Our thoughts on David Ojabo are about to make some Michigan fans really mad.
Paul Rochon: I want to evaluate Ojabo a little bit pre-injury and here are some things that people like to gloss over and forget about. I know he’s raw and he’s only been playing football for six, seven years. He is not near a complete player, and I don’t just mean as a pass rush specialist, which he is not complete yet either.
This guy that we thought was a top 15 pick was the expectation coming in after the season, he was so good that at times Michigan had to take him off the field because he couldn’t hang in the run game. I’m drafting a guy that doesn’t have the strength or the experience to be an edge guy to play on that outside.
And he’s a minus in the run game. That’s not a first-round pick to me. Listen, I’m all about high ceiling talent. And I like his attributes and the potential he has as a pass rusher. But, in college, I had to pull him off the field because he was a liability in the run game. Jaylen Harrell got all kinds of time splitting with David Ojabo because he could actually defend the run, a not nearly as talented player.
That’s red flag number one. Okay. That’s not it. Listen. It doesn’t mean it’s going to be a bad player. It doesn’t mean he can’t develop. He’s very raw, but he is so far from a finished product. We’re not talking about Aiden Hutchinson. He is nowhere in the realm of Aiden Hutchinson.
As you alluded to, playing opposite, arguably the best of the best defensive players in all of college football, certainly up there, is going to help you. It’s going to help you produce more.
Now, listen, I always thought Ojabo was going to be pretty good. And he has flashed for Michigan before. He has practiced really well by all accounts. Anyone that you would ask staff-wise, Ojabo, who’s been on this trajectory for a long time and he has elite talent, but he’s very far from a complete football player.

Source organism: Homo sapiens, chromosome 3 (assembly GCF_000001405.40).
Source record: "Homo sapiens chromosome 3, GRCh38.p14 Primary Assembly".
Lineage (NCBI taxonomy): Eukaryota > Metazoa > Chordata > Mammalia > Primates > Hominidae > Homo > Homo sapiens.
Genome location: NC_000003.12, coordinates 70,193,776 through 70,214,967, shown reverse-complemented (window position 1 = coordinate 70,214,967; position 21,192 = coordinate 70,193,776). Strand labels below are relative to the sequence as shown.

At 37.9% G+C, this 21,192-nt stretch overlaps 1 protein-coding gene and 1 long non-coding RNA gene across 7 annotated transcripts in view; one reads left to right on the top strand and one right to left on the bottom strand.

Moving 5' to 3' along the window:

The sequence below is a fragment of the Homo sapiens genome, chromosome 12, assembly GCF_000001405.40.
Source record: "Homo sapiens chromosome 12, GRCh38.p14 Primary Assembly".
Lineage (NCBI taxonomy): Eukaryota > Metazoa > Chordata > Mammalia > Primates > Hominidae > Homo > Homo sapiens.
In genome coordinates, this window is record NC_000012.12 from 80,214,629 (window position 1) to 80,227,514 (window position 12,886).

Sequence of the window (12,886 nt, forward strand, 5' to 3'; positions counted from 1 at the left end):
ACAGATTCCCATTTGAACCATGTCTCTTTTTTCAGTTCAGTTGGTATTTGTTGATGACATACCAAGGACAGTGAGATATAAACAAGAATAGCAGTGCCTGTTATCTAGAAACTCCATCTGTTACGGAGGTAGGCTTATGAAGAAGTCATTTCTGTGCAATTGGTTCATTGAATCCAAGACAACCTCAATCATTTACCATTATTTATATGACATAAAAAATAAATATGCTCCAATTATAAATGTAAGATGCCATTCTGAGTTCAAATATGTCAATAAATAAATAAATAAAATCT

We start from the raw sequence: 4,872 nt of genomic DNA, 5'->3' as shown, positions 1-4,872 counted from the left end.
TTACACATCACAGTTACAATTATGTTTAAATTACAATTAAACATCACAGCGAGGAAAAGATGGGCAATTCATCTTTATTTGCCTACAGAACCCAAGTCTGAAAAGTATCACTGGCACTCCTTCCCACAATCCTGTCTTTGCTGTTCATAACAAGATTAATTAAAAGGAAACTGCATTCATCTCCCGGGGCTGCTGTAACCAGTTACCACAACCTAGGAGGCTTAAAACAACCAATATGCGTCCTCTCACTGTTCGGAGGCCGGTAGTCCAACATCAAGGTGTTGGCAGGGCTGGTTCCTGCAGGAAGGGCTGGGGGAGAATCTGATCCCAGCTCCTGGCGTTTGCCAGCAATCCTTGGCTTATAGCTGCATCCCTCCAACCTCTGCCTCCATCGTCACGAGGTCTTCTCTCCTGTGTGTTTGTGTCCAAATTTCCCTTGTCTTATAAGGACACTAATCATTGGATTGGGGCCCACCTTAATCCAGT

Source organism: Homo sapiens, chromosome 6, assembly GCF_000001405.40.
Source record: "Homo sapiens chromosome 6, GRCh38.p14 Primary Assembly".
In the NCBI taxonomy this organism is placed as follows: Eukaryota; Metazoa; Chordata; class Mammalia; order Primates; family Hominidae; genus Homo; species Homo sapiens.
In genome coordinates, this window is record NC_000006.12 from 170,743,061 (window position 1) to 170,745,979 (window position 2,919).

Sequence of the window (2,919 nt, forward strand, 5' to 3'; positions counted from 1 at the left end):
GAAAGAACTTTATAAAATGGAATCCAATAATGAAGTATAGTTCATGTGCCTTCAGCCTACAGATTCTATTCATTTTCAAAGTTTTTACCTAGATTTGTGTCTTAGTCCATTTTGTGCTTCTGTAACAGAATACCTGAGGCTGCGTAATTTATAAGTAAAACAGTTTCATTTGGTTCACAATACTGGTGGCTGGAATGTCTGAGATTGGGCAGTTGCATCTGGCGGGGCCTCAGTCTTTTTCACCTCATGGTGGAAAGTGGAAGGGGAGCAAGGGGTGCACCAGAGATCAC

Here’s where it gets scary. The injury that he suffered to me, is just about the worst injury you can have in most major sports. The problem with an Achilles is yes, we have a quicker recovery time, as we saw with Cam Akers. The problem with an Achilles and I have not seen an exception, genuinely. Anyone that wants to suggest in the comments of this video, on this clip, exceptions, I will gladly go over them with you and explain to you why they are not exceptions.
You never recover the same level of explosion, ever, from an Achilles injury. It does not happen. There are no exceptions, not Kevin Durant, not Cam Akers, not Ryan Broyles, quite a few years ago in Detroit. You are not the same explosive athlete, post Achilles injury.
It doesn’t mean you’re done, or your career is over, or that you are unplayable but it does mean you will never have the same burst. It doesn’t mean you will not have another burst, but it’s never going to be the same. David Ojabo’s entire thing right now is predicated on his burst in agility to get to the pass rusher.
That is what he was being drafted as a mid-first-round pick on. He will never have that again. And we don’t know at what level it’s going to be affected before. But now I’m talking about a guy who already had question marks and now he has a debilitating injury that he will never be the same from. And I don’t know how much it’s going to affect him, but you want me to waste a first or second or even third-round pick on hope?
A.J. Reilly: So where are you drafting them from? That’s the question?
Paul Rochon: Fourth round or later. I’m not using a day one or two pick on them.
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